Bronx Rep. Jose Serrano has served in the House of Representatives for nearly 25 years without so much as a threat to his incumbency, with his lowest vote percentage being 64 percent in 1992. However, several Bronx political sources say that there is a groundswell of opposition forming against Serrano, with several names being floated as potential primary challengers for Serrano in this year’s election, including state Senator Rev. Rubén Díaz, City Councilwoman Annabel Palma, and Assemblyman Marcos Crespo.
Reached by phone, Díaz was the most critical of Serrano’s leadership, claiming that the congressman has become inaccessible to his constituents, and that he has accomplished very little of note throughout his tenure in the House. Last week, Díaz wrote in one of his “News From The Desk Of” releases that he was “disheartened” that Serrano did not join other elected officials in campaigning and protesting against the recent passage of the Farm Bill, which cut $8 billion from the Supplemental Nutrition Assistance Program over the next ten years.
“There are two things that he’s known for—one, he passed legislation through Congress to honor Frank Sinatra. Number two, he brought Fidel Castro to the Bronx,” Díaz said. “Besides that, what has he done?”
Asked whether he is considering challenging Serrano in the Democratic primary, Díaz deflected any speculation, saying, “I’m not talking about that, I’m talking about our elected officials have to do more for our community.”
Palma was somewhat less evasive when asked whether she was considering a primary challenge to Serrano. Reached via text message about her future intentions, Palma responded ”I am exploring my options.”
Serrano has come under fire recently for opposing a $3.5 million subsidy that would have enabled the grocer FreshDirect to relocate from Long Island City in Queens to the Harlem River Yards in the Bronx. In order to receive the funding, FreshDirect would have needed unanimous approval from the New York Empowerment Zone Board—of which Serrano is a member—but the company pulled its application for funding when Serrano said he would vote against it.
Díaz indicated that Serrano’s opposition to FreshDirect is hypocritical given that, “For thirty years he’s been saying, ‘I serve the poorest district in the nation.’ ” Palma echoed that sentiment in less pointed terms, noting that the borough could have used the additional jobs that the grocer would have brought.
“As elected officials we have a responsibility to bring all stakeholders to the table and bring economic development to the community that will generate opportunities,” Palma wrote in a text message.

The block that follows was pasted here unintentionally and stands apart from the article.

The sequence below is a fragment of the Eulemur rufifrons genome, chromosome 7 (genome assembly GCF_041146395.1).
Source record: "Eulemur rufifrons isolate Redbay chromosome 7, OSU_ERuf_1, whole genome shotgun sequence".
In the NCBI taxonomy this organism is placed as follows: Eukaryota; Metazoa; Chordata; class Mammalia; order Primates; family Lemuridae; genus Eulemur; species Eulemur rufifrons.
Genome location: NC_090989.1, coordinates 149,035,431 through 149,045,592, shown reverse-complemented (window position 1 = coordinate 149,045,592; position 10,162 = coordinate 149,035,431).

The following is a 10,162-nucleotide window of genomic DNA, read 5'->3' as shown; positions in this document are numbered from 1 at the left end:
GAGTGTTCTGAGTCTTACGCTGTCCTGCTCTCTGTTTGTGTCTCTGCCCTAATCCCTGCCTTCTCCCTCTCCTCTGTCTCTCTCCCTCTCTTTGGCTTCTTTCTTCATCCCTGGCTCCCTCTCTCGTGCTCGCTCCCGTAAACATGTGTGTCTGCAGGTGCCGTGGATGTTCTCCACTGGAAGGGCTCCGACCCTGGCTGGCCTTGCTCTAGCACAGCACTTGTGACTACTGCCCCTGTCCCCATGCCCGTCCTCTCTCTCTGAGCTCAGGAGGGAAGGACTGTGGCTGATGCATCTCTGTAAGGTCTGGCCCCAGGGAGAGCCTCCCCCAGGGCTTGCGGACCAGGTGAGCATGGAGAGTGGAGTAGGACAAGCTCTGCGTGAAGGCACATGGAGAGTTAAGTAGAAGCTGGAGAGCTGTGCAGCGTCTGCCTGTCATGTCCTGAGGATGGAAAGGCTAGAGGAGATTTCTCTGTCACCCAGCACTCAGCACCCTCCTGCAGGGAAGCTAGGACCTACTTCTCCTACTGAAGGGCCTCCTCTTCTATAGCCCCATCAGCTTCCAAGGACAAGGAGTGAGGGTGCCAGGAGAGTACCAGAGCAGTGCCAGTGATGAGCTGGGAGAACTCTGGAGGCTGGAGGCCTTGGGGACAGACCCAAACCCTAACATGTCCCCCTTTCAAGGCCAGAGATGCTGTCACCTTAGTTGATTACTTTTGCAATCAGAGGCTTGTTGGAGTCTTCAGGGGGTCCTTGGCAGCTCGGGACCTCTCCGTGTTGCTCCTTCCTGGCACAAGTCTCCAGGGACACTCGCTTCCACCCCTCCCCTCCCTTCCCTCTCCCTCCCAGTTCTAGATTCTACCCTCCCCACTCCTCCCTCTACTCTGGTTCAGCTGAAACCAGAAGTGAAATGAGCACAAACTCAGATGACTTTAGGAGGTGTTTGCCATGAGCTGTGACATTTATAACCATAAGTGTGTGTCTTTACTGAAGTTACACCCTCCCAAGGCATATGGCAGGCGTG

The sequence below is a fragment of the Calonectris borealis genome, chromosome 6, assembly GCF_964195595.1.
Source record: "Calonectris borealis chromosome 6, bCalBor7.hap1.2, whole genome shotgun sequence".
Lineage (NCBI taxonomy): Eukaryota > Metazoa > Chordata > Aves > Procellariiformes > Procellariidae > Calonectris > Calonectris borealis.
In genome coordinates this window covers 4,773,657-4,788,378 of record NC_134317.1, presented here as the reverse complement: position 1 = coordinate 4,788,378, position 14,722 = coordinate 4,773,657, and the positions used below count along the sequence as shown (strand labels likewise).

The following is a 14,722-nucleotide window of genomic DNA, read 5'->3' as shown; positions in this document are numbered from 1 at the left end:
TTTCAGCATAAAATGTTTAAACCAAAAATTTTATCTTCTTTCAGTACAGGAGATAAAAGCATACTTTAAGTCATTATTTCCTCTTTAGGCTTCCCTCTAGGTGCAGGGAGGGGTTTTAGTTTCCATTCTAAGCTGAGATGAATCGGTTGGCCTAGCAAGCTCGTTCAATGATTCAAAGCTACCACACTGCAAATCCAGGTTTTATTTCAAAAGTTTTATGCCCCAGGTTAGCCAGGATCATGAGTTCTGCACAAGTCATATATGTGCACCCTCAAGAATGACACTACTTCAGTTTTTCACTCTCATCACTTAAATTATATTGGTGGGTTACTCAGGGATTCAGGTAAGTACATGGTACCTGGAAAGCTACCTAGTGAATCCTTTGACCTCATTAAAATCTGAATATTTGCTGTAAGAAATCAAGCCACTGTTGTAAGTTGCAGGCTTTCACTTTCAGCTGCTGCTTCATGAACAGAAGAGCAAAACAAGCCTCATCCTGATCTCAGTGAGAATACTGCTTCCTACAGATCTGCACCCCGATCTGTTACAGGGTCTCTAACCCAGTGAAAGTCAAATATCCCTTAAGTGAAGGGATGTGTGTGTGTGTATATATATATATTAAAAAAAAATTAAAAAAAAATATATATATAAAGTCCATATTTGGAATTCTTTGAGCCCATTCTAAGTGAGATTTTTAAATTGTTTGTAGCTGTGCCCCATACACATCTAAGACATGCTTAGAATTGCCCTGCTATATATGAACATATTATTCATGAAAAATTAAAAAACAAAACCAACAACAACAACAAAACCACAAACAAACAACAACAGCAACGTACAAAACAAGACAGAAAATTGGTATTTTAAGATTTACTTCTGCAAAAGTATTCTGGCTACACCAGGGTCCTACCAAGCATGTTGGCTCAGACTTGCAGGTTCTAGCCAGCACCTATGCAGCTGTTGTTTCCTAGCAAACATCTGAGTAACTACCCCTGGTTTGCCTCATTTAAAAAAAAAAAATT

Serrano’s office did not immediately respond to a request for comment in regard to the criticisms leveled against him or about the possibility of the congressman facing a primary challenge.
UPDATE: During a phone interview, Rep. Serrano responded to the criticisms from Díaz by noting the deep philosophical differences between he and the outspoken state senator, specifically on social issues such as abortion rights and same-sex marriage.
“The basis of [these criticisms], the nucleus of this dissent is the fact that [Díaz] has always made it clear that he disagrees with me philosophically,” Serrano said. “If he wishes to make those differences into a campaign, I welcome it and will discuss it with him to see where he stands.”
Serrano bristled at Díaz’s accusation of hypocrisy for his decision to oppose a subsidy to relocate FreshDirect to his district, which is one of the poorest in the nation. Serrano said he does not shy away from the people he serves and that there are many “success stories” in his district that he hears about from his constituents.
“We don’t turn away immigrants here, we don’t turn people away from the American Dream,” Serrano said. “I’m proud of the fact that I represent the hard working people that I do. To use [his district's economic status] as a campaign issue is a non-issue as far as I’m concerned.”
As for Palma’s statement regarding Serrano’s opposition to the FreshDirect subsidy, the congressman did not address her by name, but said that any issues other Bronx elected officials have with his leadership was news to him.
“To my knowledge, up to very recently, my colleagues in the Bronx were happy with my leadership, and the things I have been trying to do for years. They will have to again come up with reasons to show the public that it’s time for me to not be re-elected.”
Tags: 2014 election, annabel-palma, Democratic primary election, Farm Bill, Fidel Castro, Frank Sinatra, FreshDirect, Marcos Crespo, New York Empowerment Zone, Rep. Jose Serrano, Senator Ruben Diaz Sr., SNAP benefits